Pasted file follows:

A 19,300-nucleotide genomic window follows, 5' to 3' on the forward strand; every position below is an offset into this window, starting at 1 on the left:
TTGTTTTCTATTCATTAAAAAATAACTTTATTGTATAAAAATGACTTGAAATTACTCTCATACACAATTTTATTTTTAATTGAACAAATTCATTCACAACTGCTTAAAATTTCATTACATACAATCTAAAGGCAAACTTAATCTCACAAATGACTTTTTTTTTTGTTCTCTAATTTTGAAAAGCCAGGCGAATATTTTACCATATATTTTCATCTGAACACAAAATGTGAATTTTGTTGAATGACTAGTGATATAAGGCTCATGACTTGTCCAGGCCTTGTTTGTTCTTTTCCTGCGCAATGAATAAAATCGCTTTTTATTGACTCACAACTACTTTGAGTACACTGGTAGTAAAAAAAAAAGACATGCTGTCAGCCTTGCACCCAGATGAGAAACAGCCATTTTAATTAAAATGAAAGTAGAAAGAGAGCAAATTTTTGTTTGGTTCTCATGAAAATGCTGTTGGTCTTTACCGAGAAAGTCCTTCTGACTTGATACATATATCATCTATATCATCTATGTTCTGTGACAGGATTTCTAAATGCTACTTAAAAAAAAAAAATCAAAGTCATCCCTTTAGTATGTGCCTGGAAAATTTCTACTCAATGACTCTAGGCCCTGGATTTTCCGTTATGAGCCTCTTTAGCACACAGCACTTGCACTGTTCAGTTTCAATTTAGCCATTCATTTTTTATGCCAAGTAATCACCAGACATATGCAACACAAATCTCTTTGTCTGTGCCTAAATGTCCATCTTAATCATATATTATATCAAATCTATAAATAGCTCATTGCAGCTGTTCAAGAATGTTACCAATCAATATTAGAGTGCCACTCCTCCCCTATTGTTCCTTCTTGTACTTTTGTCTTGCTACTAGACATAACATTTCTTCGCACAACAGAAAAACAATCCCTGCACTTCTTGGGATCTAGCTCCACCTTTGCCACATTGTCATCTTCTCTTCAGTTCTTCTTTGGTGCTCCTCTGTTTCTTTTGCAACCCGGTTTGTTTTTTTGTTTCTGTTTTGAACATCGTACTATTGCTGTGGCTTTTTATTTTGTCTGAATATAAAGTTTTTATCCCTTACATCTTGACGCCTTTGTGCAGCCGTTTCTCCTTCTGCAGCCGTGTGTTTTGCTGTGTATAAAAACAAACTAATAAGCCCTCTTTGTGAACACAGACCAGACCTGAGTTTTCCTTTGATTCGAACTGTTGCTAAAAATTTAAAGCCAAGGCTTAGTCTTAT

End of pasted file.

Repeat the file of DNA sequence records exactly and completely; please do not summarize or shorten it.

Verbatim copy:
A 19,300-nucleotide genomic window follows, 5' to 3' on the forward strand; every position below is an offset into this window, starting at 1 on the left:
TTGTTTTCTATTCATTAAAAAATAACTTTATTGTATAAAAATGACTTGAAATTACTCTCATACACAATTTTATTTTTAATTGAACAAATTCATTCACAACTGCTTAAAATTTCATTACATACAATCTAAAGGCAAACTTAATCTCACAAATGACTTTTTTTTTTGTTCTCTAATTTTGAAAAGCCAGGCGAATATTTTACCATATATTTTCATCTGAACACAAAATGTGAATTTTGTTGAATGACTAGTGATATAAGGCTCATGACTTGTCCAGGCCTTGTTTGTTCTTTTCCTGCGCAATGAATAAAATCGCTTTTTATTGACTCACAACTACTTTGAGTACACTGGTAGTAAAAAAAAAAGACATGCTGTCAGCCTTGCACCCAGATGAGAAACAGCCATTTTAATTAAAATGAAAGTAGAAAGAGAGCAAATTTTTGTTTGGTTCTCATGAAAATGCTGTTGGTCTTTACCGAGAAAGTCCTTCTGACTTGATACATATATCATCTATATCATCTATGTTCTGTGACAGGATTTCTAAATGCTACTTAAAAAAAAAAAATCAAAGTCATCCCTTTAGTATGTGCCTGGAAAATTTCTACTCAATGACTCTAGGCCCTGGATTTTCCGTTATGAGCCTCTTTAGCACACAGCACTTGCACTGTTCAGTTTCAATTTAGCCATTCATTTTTTATGCCAAGTAATCACCAGACATATGCAACACAAATCTCTTTGTCTGTGCCTAAATGTCCATCTTAATCATATATTATATCAAATCTATAAATAGCTCATTGCAGCTGTTCAAGAATGTTACCAATCAATATTAGAGTGCCACTCCTCCCCTATTGTTCCTTCTTGTACTTTTGTCTTGCTACTAGACATAACATTTCTTCGCACAACAGAAAAACAATCCCTGCACTTCTTGGGATCTAGCTCCACCTTTGCCACATTGTCATCTTCTCTTCAGTTCTTCTTTGGTGCTCCTCTGTTTCTTTTGCAACCCGGTTTGTTTTTTTGTTTCTGTTTTGAACATCGTACTATTGCTGTGGCTTTTTATTTTGTCTGAATATAAAGTTTTTATCCCTTACATCTTGACGCCTTTGTGCAGCCGTTTCTCCTTCTGCAGCCGTGTGTTTTGCTGTGTATAAAAACAAACTAATAAGCCCTCTTTGTGAACACAGACCAGACCTGAGTTTTCCTTTGATTCGAACTGTTGCTAAAAATTTAAAGCCAAGGCTTAGTCTTAT